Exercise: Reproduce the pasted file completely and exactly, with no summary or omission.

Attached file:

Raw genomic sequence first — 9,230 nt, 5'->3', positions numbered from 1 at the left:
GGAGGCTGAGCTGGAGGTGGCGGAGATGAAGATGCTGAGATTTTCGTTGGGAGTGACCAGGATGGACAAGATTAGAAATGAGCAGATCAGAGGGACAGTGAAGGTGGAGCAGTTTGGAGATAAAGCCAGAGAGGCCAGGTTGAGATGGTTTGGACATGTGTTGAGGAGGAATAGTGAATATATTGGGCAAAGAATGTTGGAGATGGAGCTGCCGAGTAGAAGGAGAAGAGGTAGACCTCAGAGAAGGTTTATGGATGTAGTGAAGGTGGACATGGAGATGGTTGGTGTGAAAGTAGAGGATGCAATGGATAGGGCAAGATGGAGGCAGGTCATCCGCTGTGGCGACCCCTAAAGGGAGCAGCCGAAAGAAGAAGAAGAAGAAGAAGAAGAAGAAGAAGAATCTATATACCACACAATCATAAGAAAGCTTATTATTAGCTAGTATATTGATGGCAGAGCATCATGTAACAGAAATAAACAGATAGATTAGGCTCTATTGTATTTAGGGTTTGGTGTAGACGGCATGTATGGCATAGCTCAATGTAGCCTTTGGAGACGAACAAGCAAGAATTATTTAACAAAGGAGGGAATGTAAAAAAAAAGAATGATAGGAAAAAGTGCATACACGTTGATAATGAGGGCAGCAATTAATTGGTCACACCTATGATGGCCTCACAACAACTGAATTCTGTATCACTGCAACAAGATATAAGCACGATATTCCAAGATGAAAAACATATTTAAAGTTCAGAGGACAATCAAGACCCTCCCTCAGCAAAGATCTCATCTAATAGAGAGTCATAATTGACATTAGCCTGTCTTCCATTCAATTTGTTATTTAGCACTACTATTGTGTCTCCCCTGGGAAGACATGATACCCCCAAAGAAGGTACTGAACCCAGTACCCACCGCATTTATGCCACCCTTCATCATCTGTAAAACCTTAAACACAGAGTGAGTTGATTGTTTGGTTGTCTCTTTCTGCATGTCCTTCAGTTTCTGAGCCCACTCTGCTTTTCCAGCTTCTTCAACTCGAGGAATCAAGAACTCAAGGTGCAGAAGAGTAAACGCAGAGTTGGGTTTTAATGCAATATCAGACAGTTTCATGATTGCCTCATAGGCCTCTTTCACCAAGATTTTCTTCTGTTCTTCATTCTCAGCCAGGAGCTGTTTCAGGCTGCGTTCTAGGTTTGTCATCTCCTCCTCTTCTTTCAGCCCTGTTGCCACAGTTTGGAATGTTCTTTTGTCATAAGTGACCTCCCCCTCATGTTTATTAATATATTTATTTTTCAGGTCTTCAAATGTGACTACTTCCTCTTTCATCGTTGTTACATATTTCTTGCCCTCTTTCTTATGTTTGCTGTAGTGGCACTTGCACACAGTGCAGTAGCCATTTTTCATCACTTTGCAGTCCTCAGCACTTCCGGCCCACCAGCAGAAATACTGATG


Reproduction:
Raw genomic sequence first — 9,230 nt, 5'->3', positions numbered from 1 at the left:
GGAGGCTGAGCTGGAGGTGGCGGAGATGAAGATGCTGAGATTTTCGTTGGGAGTGACCAGGATGGACAAGATTAGAAATGAGCAGATCAGAGGGACAGTGAAGGTGGAGCAGTTTGGAGATAAAGCCAGAGAGGCCAGGTTGAGATGGTTTGGACATGTGTTGAGGAGGAATAGTGAATATATTGGGCAAAGAATGTTGGAGATGGAGCTGCCGAGTAGAAGGAGAAGAGGTAGACCTCAGAGAAGGTTTATGGATGTAGTGAAGGTGGACATGGAGATGGTTGGTGTGAAAGTAGAGGATGCAATGGATAGGGCAAGATGGAGGCAGGTCATCCGCTGTGGCGACCCCTAAAGGGAGCAGCCGAAAGAAGAAGAAGAAGAAGAAGAAGAAGAAGAAGAATCTATATACCACACAATCATAAGAAAGCTTATTATTAGCTAGTATATTGATGGCAGAGCATCATGTAACAGAAATAAACAGATAGATTAGGCTCTATTGTATTTAGGGTTTGGTGTAGACGGCATGTATGGCATAGCTCAATGTAGCCTTTGGAGACGAACAAGCAAGAATTATTTAACAAAGGAGGGAATGTAAAAAAAAAGAATGATAGGAAAAAGTGCATACACGTTGATAATGAGGGCAGCAATTAATTGGTCACACCTATGATGGCCTCACAACAACTGAATTCTGTATCACTGCAACAAGATATAAGCACGATATTCCAAGATGAAAAACATATTTAAAGTTCAGAGGACAATCAAGACCCTCCCTCAGCAAAGATCTCATCTAATAGAGAGTCATAATTGACATTAGCCTGTCTTCCATTCAATTTGTTATTTAGCACTACTATTGTGTCTCCCCTGGGAAGACATGATACCCCCAAAGAAGGTACTGAACCCAGTACCCACCGCATTTATGCCACCCTTCATCATCTGTAAAACCTTAAACACAGAGTGAGTTGATTGTTTGGTTGTCTCTTTCTGCATGTCCTTCAGTTTCTGAGCCCACTCTGCTTTTCCAGCTTCTTCAACTCGAGGAATCAAGAACTCAAGGTGCAGAAGAGTAAACGCAGAGTTGGGTTTTAATGCAATATCAGACAGTTTCATGATTGCCTCATAGGCCTCTTTCACCAAGATTTTCTTCTGTTCTTCATTCTCAGCCAGGAGCTGTTTCAGGCTGCGTTCTAGGTTTGTCATCTCCTCCTCTTCTTTCAGCCCTGTTGCCACAGTTTGGAATGTTCTTTTGTCATAAGTGACCTCCCCCTCATGTTTATTAATATATTTATTTTTCAGGTCTTCAAATGTGACTACTTCCTCTTTCATCGTTGTTACATATTTCTTGCCCTCTTTCTTATGTTTGCTGTAGTGGCACTTGCACACAGTGCAGTAGCCATTTTTCATCACTTTGCAGTCCTCAGCACTTCCGGCCCACCAGCAGAAATACTGATG